Finding the key your working in

Now I know theres lots of theory stuff on this site which im working my way through (slow going) but wondered if anyone could possibly answer this in the mean time.

When I go about making a track ill have a basic drum loop going and then will work on a rift or bassline to begin with. Now, I have read in a number of places about pitching drums and percussion to the key of your track but find this very difficult as in my mind the key to your track could be a number of things.

For example heres the notes to the the house anthem 'Done let me go by david guetta.

F1, F1, F2, F1, F1, C#1, G#1, G#2, G#1, G#1, A#1

Could anyone tell me what the key to this track is and how they came to that conclusion because to me it could be either:





Is there any easy way to work this out or is it back to the books for me? :slight_smile:

I must admit I think I sometimes look too much into the theory side.

Focus on feel rather than logic. If it feels right, I wouldnt worry about it. I never really pitch my drums or snares and you dont see that either in the tutorials.

Yeah I agree, like I say I probably spend too much time looking into stuff like this.

Just something iv always wanted to know that’s all.

to be honest i started worrying about stuff like this and then never ended up finishing anything, music making if you allow it to can make you become very anal, this in turn ends up making music very boring. if you feel that something needs pitching up then do it by ear, you’ll either hit the right key or at least create something very interesting. so long as it don’t sound bad your onto a win win situation.

just my opinion


I kind of agree with howie and jon but would add that a good working knowledge of theory will save you many hours of scratching your head in the long run.

If you are serious about making music and intend to make it your lifes work and love it seems crazy not to invest some time into theory.

Nothing anal about it.

So with that in mind checkout this thread and download the raven spiral guide and nutchords.


To quickly answer your question and get you started.

Here’s a basic example of one way you could approach your question.

Usually the first note signifies the start of the key (not always) buts lets assume.

Fire up nutchords and select mode (upper left toolbar menu)

Now cycle through the different scales until you find one or more that contain the notes you list. Start with F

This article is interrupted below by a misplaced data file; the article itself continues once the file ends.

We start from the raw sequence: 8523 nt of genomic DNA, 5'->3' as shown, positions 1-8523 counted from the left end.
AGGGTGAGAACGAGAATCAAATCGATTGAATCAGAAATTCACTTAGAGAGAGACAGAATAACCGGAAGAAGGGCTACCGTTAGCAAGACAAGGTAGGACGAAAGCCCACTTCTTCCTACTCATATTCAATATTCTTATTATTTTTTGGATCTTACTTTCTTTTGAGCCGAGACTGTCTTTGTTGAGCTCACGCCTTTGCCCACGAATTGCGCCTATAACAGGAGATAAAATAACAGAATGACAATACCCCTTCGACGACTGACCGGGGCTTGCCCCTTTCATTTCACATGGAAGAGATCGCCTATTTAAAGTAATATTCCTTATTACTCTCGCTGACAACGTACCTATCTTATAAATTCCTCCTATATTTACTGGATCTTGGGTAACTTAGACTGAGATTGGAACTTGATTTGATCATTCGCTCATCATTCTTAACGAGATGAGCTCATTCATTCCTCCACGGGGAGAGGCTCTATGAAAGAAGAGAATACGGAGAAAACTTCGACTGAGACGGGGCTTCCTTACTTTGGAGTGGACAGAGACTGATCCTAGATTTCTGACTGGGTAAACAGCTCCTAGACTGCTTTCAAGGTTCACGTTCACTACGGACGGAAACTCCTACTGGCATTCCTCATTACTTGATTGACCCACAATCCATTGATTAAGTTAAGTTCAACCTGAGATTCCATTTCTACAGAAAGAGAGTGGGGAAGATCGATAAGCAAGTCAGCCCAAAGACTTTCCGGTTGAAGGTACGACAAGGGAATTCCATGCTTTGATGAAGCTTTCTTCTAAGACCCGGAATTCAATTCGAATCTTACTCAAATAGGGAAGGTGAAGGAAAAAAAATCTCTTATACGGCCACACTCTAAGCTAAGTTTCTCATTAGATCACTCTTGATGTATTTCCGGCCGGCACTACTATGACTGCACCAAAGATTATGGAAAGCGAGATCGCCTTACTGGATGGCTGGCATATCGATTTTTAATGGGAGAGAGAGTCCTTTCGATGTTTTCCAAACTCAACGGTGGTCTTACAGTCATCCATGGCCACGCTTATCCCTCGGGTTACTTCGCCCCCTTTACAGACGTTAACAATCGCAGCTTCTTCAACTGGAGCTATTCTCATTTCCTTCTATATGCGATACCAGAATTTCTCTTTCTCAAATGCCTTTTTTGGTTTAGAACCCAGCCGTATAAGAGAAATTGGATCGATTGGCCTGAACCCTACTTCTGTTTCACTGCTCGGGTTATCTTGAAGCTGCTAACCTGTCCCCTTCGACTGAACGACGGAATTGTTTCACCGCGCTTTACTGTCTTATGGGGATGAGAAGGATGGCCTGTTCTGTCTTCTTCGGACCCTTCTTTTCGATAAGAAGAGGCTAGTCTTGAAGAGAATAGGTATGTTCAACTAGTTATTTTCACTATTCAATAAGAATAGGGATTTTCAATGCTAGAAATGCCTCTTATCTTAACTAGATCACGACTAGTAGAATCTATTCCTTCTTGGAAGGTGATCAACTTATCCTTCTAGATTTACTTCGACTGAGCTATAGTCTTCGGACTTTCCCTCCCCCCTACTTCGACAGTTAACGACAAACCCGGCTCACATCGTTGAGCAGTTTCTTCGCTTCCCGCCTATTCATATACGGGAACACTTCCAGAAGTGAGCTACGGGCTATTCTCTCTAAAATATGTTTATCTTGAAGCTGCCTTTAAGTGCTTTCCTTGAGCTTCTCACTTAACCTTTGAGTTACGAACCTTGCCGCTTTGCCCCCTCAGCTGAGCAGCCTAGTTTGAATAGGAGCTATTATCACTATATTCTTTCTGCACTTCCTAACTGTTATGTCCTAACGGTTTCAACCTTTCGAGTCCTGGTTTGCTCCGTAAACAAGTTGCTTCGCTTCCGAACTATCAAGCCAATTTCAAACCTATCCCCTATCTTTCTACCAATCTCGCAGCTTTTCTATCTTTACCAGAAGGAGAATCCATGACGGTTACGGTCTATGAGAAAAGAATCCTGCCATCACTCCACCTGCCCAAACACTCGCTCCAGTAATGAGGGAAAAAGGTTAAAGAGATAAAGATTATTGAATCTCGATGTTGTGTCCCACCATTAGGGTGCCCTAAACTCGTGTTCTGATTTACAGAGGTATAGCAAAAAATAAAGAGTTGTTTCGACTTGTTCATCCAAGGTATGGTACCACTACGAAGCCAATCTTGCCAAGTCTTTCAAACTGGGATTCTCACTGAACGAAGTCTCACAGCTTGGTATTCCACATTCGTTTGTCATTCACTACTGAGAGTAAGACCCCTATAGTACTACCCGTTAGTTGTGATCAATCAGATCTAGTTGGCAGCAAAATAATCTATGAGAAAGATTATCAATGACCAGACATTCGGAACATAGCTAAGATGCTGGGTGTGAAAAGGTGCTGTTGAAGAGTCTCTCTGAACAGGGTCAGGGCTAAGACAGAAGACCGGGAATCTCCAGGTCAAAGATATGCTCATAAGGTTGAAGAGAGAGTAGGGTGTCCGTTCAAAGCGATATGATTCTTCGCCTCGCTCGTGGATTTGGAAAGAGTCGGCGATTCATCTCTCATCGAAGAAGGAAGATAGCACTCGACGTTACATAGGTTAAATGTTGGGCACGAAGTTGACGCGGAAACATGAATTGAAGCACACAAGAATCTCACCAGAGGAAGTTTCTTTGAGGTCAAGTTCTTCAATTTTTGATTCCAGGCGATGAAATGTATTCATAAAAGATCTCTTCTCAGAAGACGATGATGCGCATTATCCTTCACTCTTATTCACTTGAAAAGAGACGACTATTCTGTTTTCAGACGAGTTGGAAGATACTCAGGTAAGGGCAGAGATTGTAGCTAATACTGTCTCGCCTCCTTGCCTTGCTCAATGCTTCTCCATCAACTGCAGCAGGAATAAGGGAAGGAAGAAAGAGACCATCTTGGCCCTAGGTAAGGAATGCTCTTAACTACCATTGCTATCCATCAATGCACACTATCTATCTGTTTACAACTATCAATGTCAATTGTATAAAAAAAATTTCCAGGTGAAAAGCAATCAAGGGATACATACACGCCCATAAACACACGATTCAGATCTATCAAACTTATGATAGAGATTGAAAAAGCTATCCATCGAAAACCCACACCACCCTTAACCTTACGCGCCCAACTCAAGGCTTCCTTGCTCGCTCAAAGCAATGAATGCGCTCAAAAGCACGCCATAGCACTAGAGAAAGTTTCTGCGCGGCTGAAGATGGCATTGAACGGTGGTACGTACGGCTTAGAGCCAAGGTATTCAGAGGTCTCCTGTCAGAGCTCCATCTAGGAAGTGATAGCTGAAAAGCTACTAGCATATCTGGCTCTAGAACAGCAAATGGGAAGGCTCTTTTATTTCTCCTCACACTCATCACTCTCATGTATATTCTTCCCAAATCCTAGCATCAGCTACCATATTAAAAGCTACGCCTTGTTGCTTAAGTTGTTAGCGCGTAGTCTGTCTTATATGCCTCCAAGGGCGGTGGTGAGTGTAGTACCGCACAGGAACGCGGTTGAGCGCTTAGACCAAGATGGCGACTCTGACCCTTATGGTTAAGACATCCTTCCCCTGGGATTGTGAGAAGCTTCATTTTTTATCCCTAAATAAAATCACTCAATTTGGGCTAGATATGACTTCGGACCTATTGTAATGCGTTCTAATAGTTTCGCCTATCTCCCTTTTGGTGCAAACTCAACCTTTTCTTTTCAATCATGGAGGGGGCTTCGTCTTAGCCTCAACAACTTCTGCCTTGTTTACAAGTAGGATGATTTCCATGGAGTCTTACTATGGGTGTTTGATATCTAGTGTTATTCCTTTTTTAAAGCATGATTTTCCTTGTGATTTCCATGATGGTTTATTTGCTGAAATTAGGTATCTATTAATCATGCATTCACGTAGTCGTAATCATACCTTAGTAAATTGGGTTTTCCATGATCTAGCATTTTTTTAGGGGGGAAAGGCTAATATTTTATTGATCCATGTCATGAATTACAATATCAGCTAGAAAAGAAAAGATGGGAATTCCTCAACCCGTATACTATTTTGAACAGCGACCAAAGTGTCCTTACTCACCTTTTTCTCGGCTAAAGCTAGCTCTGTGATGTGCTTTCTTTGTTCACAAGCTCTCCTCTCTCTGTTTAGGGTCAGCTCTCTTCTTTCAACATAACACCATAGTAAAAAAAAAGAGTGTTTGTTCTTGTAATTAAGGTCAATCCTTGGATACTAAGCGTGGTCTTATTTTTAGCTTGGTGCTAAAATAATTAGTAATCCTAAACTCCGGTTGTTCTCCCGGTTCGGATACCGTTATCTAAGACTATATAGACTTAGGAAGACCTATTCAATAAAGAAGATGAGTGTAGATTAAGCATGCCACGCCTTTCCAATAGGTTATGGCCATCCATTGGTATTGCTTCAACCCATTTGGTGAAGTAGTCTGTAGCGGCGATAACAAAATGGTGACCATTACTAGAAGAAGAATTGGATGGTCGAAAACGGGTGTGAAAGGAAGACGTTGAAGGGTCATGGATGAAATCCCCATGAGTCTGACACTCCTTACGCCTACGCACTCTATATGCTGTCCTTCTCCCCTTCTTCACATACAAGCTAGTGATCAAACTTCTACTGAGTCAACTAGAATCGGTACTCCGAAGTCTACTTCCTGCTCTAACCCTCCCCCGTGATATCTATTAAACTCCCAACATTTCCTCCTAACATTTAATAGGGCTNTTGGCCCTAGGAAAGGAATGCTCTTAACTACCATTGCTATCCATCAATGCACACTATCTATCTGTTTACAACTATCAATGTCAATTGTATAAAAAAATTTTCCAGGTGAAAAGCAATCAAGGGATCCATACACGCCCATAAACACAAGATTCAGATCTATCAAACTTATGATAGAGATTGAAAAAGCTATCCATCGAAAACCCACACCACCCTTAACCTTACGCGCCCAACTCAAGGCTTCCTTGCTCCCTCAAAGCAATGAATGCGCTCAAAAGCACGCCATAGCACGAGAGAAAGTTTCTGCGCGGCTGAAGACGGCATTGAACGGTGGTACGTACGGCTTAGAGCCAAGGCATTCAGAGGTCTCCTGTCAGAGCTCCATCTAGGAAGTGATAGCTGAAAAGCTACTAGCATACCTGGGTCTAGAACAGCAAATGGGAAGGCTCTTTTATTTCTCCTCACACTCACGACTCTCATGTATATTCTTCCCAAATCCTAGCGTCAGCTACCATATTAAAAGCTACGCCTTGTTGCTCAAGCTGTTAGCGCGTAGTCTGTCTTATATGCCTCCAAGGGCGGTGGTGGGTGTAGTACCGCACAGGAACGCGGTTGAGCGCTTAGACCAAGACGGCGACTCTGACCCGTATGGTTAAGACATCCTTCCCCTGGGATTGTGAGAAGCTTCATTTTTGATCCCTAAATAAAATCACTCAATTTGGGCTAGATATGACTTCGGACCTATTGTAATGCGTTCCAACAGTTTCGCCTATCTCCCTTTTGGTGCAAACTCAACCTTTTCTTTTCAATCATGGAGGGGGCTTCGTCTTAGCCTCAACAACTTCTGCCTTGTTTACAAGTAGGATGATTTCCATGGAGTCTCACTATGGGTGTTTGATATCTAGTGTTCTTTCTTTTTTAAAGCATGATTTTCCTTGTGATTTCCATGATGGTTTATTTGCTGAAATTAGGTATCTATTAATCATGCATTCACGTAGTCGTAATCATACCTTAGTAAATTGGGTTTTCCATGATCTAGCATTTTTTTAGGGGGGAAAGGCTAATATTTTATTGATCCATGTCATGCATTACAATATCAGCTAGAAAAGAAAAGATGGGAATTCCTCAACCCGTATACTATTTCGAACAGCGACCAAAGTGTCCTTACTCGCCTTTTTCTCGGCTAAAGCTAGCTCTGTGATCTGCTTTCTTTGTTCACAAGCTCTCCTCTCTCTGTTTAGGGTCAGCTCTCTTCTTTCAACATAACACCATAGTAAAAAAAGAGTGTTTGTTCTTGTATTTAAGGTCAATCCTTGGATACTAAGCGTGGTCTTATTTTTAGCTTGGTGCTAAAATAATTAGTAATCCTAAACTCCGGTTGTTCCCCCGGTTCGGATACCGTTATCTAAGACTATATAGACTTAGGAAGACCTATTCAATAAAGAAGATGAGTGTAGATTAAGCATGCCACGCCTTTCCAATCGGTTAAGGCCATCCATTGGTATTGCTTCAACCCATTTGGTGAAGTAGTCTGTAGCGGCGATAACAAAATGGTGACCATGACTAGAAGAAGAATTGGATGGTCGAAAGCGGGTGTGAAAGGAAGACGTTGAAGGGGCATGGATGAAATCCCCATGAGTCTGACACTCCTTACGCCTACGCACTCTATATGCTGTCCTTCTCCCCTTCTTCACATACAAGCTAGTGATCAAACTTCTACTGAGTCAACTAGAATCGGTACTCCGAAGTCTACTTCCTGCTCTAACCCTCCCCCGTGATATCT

You should quickly see that a likely candidate could be Fminor.

Fminor contains the notes.


Without a full list of scale notes we can only assume at this point but its a good start and the logic behind it will become clear if you work your way through the raven spiral guide.

BTW the keys you mention can be simplified and grouped.

Bb minor is the relative minor of Dbmajor both use exactly the same notes

D#minor is the relative minor of F#major

Again using the same notes.

The theory goes along the lines that every major scale has a relative minor and that minor scale starts on the 6th note of the major scale. i.e Cmajor …count up six notes. c,d,e,f,g,a <<<< Aminor

So Aminor is the relative key of C major both use exactly the same notes but the start note differs and as such the step pattern is different giving a completely different feel and sound.

I could go on for hours really but your best bet is take a look at the linked guide.

Anything you learn is going to be a bonus and will prolly give your music the inside track.

And remember once you know the rules you can bend and break them.

Sorry if the above is a bit abstract but I’ve only just woke up.

Good luck man.

Cheers for that Krome, completely missed the Aflatmajor and Fminor scales there, too many scales in front of me! :slight_smile:

I saw your post previously and have downloaded that ravinsguide. Its really good but my printer ran out of ink. Ill print the rest out tomorrow and continue. I understand what you are saying so think I am on the right track.

I agree with the others in that I should go with my ears but really would like to learn this as iv wondered about it for a long time. Back to the reading then.

Thanks for the guidance krome

mussi81 cheers.

hhaha…thats why everybody goes to minimal these days…

if you dont have music knowledge - like me - getting even the simpliest

book/tutorial about music theory can be like taking the most difficult maths course…

in every page you have 2000 questions!!

any time i start digging with books i am getting uninspired and feel looser:D:D

anyway… maybe i am bit hard learner :w00t:


well… it could be number of scales, pick another 2-3 notes which sounds pleasant to you (in context with another ones you picked ofcourse) and stick with them…

lot of great responses here, so i just add link:

i am using it all the time, breat for finding chords / scales

about drums pitching:well lot of drum hits are just noise and/or with pitch envelope, so they dont have particular pitch (except some percussion like bongas)

most of the time… you dont need to spend hours on this… find sample which sounds good, try to move the pitch if its any better, and continue working on another parts of the track…

i really recomend you that tech-trance tutorial here, those drums sound badass… 3kick layering, eq, compression, all there, no need for pitching, just picking those frequencies you like